Library Update for Science Summer 2013 All change We are committed to providing you with access to high quality information resources. During the spring we had a trial of a set of resources from one of the major database providers (Proquest); we ran some training days and spent time comparing the coverage and value of the trial product against our current provision. We are pleased to say that the move to Proquest will happen during July and August. Full-text coverage from Proquest Central is similar to Academic Search Elite, and we will also have the following additional resources ProQuest Computing™ ProQuest Science Journals™ ProQuest Biology Journals These collections include additional titles from the Nature publishing group, Nature Methods, Nature Genetics and Nature Cell Biology. Our subscription also includes access to Ebrary Academic complete providing access to 80,000 full text e-books across a range of disciplines. I will offer training some updating sessions at the beginning of the next academic year.
Summer opening hours From Saturday 15th June vacation hours begin Monday—Thursday 8.30-17.00 Friday 8.30-16.30 Saturday and Sunday Closed
Contact us email@example.com tel.01473 338700 Or Sarah Robinson s.robinson@ ucs.ac.uk tel. 01473 338703
Do I need to do anything? You only need to do something if you have set up an account with any of the following Ebsco databases, *Academic Search Elite * Business Source Elite * Criminal Justice Abstracts * Or *Academic Onefile* Instructions for exporting and saving your references can be found here http://ucseresources.wordpress.com/2013/05/30/e-resources-at-ucs-delivering-the-best-databases-to-you/
Self-service If you have been in the library recently you might have noticed staff sticking new labels into books. This is all part of the background work for self-service; each book has to have its own RFID (radio frequency identification) tag in order to work with the self service machines. The machines are being installed at the start of the summer ready for the system to go live in August. Self-service will make a huge difference to the library and we know that is something students have been asking for and expect to see in an academic library. One of our new self- service machines waiting to be installed.
What’s new? Never miss a new book again! To alert you of new printed material coming into the library we have set up Pinterest boards for each subject area. You can access the boards from the relevant library subject page. Simply select the See on Pinterest link and you will be taken to the board. The boards contain the covers of new books— underneath each cover you will see a link to the library catalogue— use this to find out more about the book. We are aiming to update the boards once a month, although during times when there’s a lot of stock arriving it might be more often. I will alert you when we have updated a board. If you have a Pinterest account we would love you to follow us!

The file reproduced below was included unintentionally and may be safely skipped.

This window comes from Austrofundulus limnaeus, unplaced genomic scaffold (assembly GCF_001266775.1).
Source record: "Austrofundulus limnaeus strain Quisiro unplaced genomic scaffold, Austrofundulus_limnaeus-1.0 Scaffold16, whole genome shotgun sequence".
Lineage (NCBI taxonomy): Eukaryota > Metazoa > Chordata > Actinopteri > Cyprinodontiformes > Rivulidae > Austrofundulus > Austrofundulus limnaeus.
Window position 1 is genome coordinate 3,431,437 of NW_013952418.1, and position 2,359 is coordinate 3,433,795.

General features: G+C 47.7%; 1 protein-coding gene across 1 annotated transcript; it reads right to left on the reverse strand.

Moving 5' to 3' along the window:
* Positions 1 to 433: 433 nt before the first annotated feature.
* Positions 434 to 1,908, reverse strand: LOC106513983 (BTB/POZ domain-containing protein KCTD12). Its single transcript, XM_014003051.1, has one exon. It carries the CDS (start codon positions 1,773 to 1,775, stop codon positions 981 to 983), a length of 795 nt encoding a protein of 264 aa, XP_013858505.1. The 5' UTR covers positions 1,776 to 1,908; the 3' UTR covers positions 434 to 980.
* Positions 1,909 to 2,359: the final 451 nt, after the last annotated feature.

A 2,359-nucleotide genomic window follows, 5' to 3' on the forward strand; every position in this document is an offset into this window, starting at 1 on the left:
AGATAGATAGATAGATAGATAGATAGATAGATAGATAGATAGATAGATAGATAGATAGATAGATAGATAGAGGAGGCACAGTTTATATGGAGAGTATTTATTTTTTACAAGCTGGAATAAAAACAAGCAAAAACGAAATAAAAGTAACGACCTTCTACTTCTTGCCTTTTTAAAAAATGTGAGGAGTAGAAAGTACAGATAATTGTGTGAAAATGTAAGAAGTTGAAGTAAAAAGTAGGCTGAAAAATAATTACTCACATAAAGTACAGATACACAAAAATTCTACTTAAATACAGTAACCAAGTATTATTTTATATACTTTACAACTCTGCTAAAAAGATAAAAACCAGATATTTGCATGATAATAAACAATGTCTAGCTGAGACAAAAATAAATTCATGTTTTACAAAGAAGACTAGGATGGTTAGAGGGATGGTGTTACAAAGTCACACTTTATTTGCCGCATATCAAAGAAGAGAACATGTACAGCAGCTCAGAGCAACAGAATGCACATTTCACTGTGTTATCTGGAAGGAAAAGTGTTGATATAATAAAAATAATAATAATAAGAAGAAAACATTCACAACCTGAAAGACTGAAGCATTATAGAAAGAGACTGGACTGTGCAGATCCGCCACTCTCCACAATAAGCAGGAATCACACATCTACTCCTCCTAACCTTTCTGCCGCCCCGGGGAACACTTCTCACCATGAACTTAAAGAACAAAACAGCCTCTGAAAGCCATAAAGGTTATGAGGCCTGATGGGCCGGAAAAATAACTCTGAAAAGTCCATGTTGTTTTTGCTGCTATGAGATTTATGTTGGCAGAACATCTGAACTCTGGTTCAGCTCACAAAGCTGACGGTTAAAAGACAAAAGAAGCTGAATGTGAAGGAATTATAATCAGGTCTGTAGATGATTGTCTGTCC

Making ebooks easier to find The use of our ebook collection is already high, but to make the availability of key ebooks even more apparent we have created dummy covers for the shelves. Each cover includes a QR code that can be scanned to access the book directly; alternatively you can use Summon or the catalogue to see the book. If there are titles that you would like a dummy cover made for then let me know and we will set one up.
Planet eStream developments We are in the process of creating specialist pages for each subject—find these in the media and Images section of your subject guide. Each page shows recent content recorded on eStream At the moment we have pages for Computer Games Design Film
History You will find the link on the Media and Images pages at the top of the page under find out more and watch recent recordings
More eStream pages coming soon
Reading lists — we need your help! The tangled web of reading list management I will soon send out a request for your new course handbooks and module reading lists. Earlier this year the students union highlighted reading lists as one of the key areas of concern for our students, highlighting the following issues; • Students feel confused between what they should read and what they should buy • They are annoyed when things that are on lists are not in the library • They are equally confused if the lists are not up to date—should they read an edition indicated on the list if a later edition is on the shelves? As illustrated below we are sometimes faced with students who have been advised to consult material that we don’t have in the library, we want to work with you to make sure this doesn’t happen. We are implementing a number of initiatives to help you manage your lists and move towards a standard template across UCS. Reading list guidelines and the template can be found on the library website https://my.ucs.ac.uk/Library/Reading-Lists.aspx